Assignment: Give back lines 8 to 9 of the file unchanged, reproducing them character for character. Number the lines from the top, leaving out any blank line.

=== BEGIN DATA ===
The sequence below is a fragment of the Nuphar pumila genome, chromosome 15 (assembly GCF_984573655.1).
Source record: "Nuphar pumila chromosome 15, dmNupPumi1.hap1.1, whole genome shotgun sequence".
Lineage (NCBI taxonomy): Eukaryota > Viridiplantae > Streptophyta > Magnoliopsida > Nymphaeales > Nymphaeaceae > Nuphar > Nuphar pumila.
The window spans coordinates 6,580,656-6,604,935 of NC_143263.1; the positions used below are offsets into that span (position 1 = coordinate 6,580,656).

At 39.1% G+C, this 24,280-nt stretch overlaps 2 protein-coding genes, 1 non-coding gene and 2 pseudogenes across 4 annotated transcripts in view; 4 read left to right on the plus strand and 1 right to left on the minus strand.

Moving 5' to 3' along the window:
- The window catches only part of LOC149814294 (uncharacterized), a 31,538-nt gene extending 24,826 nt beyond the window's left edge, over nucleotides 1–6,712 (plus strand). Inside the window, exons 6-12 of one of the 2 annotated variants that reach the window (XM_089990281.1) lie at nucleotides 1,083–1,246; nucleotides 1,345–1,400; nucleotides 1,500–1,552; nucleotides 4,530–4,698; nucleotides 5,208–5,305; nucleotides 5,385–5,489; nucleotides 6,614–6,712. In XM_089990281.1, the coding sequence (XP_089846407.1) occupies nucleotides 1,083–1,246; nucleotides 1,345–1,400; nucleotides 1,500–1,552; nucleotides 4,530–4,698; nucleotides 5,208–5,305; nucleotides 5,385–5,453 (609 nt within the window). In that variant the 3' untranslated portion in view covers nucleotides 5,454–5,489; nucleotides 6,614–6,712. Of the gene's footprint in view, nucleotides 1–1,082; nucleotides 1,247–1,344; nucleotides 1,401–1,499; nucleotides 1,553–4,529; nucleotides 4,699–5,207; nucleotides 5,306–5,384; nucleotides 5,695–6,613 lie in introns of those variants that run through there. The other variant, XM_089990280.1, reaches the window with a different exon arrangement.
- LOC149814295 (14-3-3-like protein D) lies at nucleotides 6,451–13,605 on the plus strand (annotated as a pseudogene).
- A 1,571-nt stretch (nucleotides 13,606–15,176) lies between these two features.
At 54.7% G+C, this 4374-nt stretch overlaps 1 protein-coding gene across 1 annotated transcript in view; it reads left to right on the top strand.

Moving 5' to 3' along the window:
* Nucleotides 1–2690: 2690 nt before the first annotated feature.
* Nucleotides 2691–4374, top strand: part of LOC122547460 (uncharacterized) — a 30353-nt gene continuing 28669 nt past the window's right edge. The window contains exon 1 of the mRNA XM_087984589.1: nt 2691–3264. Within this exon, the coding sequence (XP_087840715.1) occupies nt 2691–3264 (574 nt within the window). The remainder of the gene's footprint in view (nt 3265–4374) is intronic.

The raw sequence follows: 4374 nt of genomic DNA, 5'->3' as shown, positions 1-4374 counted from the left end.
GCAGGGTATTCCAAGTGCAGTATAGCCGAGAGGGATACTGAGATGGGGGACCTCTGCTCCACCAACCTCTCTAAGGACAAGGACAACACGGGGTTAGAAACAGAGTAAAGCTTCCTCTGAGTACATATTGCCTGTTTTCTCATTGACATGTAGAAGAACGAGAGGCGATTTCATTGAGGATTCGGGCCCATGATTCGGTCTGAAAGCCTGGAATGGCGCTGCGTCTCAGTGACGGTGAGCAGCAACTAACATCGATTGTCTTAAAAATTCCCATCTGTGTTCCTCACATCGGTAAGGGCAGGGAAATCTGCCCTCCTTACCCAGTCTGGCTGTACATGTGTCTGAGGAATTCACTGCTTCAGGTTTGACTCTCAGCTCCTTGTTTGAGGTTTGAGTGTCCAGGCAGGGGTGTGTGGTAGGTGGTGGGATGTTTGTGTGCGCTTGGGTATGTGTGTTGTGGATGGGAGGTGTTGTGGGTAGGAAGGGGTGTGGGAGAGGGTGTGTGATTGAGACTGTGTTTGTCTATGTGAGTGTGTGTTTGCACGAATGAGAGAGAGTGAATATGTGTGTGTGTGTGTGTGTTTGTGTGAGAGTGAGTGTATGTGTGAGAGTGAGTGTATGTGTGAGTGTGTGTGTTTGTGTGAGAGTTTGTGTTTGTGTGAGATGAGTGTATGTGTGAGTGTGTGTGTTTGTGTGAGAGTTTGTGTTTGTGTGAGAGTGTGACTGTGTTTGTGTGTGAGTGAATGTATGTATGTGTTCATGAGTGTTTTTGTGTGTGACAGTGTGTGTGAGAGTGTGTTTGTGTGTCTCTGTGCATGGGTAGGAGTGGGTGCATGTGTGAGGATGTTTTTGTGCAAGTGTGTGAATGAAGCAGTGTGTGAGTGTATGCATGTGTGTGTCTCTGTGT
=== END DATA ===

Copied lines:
- LOC149814295 (14-3-3-like protein D) lies at nucleotides 6,451–13,605 on the plus strand (annotated as a pseudogene).
- A 1,571-nt stretch (nucleotides 13,606–15,176) lies between these two features.